THE purchase of Devenish Island and the installation of a cable car on Lough Navar are among grandiose schemes earmarked by a local tourism development group in a plan launched last week.
Destination Fermanagh Partnership wants to secure Fermanagh’s status as the third most popular destination in Northern Ireland.
And, it want to establish the county as the North’s capital of outdoor pursuits.
The Fermanagh Lakelands Tourism Area Plan runs over an eight-year period, until 2020.
It represents the workings of the Partnership, a body that is driven by a steering group to which several specialist ‘delivery’ groups report.
Its 80-strong membership are drawn from across the public and private sectors, including government departments.
Fermanagh Lakeland Tourism, a body whose 350 members are actively involved in the hospitality industry in the county, will promote the plan.
Fermanagh has a lot going for it in attracting tourists and tourism revenue – 138,845 last year, and £43m for last year and the year before – but, the steering group are saying:: ‘we can do better’.
For instance, they want more stopover facilities upgraded.
At the moment, Fermanagh , at 39 per cent graded, has the third highest number of graded properties in Northern Ireland, but the group want that increased to 50 per cent by 2020.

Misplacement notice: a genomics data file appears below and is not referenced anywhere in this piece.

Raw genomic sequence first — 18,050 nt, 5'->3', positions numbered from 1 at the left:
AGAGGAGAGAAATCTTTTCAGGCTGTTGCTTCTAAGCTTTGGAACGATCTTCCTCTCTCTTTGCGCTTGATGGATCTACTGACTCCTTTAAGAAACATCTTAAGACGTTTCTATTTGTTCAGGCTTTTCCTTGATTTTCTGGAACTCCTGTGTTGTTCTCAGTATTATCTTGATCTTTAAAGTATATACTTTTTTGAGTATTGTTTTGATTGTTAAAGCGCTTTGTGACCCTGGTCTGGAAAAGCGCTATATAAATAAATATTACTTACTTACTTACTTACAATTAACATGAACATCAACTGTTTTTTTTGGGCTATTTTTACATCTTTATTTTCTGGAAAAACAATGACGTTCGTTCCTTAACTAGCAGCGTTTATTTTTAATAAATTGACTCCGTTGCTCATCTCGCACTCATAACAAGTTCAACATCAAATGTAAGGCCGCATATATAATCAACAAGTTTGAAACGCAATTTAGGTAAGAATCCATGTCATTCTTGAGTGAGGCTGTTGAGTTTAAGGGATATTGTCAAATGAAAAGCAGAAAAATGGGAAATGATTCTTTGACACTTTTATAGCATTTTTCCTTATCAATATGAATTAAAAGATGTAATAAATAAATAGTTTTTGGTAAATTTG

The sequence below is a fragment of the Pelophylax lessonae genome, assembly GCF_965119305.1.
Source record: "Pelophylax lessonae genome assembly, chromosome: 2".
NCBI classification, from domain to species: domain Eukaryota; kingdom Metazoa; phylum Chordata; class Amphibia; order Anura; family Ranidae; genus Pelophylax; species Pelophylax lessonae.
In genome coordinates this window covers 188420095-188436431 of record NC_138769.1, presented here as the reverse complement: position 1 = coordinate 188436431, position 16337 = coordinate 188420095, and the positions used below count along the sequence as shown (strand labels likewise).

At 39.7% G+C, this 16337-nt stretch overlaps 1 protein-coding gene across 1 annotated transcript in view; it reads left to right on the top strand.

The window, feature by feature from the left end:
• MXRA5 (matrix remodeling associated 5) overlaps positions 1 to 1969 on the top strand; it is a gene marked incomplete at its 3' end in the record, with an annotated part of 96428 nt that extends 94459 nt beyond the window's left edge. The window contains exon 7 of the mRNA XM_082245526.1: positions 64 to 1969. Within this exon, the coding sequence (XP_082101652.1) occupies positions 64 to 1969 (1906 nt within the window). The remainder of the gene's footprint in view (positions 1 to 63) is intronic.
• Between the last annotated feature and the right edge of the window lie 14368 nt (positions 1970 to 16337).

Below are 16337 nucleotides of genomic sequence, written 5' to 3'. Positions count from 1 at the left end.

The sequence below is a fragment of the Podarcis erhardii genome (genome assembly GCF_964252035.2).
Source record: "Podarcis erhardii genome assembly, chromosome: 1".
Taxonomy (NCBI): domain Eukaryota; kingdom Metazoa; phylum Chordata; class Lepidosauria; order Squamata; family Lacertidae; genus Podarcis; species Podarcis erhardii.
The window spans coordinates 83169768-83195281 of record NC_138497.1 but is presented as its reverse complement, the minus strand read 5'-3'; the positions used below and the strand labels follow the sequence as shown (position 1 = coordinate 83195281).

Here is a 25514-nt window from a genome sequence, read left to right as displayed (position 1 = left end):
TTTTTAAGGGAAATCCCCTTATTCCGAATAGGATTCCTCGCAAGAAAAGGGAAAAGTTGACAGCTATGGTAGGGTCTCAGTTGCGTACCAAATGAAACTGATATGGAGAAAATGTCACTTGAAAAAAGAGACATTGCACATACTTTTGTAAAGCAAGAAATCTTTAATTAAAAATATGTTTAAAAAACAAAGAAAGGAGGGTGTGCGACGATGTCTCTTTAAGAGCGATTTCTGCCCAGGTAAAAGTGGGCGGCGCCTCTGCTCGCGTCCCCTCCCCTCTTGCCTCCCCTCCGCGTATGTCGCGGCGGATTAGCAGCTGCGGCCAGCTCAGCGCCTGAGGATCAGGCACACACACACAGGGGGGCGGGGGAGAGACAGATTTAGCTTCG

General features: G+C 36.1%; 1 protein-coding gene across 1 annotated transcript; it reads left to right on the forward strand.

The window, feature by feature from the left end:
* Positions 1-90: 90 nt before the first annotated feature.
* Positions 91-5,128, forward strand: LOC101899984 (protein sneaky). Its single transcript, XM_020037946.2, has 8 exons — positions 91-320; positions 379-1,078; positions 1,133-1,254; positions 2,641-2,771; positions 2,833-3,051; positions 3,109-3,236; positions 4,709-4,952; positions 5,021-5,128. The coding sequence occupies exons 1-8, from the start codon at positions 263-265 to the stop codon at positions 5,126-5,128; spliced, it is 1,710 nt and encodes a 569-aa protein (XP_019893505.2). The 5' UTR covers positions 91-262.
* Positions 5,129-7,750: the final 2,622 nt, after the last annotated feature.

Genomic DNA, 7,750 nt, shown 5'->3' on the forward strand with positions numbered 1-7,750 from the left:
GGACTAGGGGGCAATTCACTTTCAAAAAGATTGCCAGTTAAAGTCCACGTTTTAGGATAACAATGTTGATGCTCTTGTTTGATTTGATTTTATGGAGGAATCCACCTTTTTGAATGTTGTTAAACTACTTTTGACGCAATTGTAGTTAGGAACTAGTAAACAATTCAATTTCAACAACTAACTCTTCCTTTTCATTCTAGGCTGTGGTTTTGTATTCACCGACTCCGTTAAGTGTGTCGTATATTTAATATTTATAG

And, they want a 17 per cent increase in visitor trips (to 321,750 by 2020), in visitor nights (to 904,410), and visitor ‘spend’ (to £50m-plus).
Interestingly, the average spend for a leisure visitor to the county is higher than the average of £114, and we benefit particularly from day visitors who, on average, leave £55 behind compared to the NI average of £33.
The stated aim of the recreation and activity delivery group, is: ‘to establish Fermanagh as the outdoor capital of Northern Ireland’.
Central to achieving this aspiration are multi-million upgrades to facilities on Lough Erne, water and shoreline, Devenish, and, the extension of the Global Geopark (it embraces the Marble Arch Caves and Lough Navar) into neighbouring counties over the border.
To date, the access road and the network of footpaths to Lough Navar have been upgraded as part of a £1m scheme.
The plan envisages the development of a cable car system that would enable visitors to access Lough Navar viewpoint more readily, from the Shore Road car-park.
There is no estimated funding listed for this ambitious scheme, other than £20,000 for a feasibility study.
The authors of the plan believe that such a system would mean less traffic using the Forest Service Roads to visit the famous viewpoint.
The plan to either purchase Devenish island or secure it on a long-term lease is given a high priority, a measure of its perceived under-developed potential.
And, it proposes the purchase of the shoreline at Trory, and the construction of moorings.
On Devenish itself, the authors of the plan are keen on additional excavation to reveal more of the island’s ancient settlements, and the construction of a jetty to the rear of Enniskillen Castle to allow direct access to Devenish by the MV ‘Kestrel’ and its passengers.
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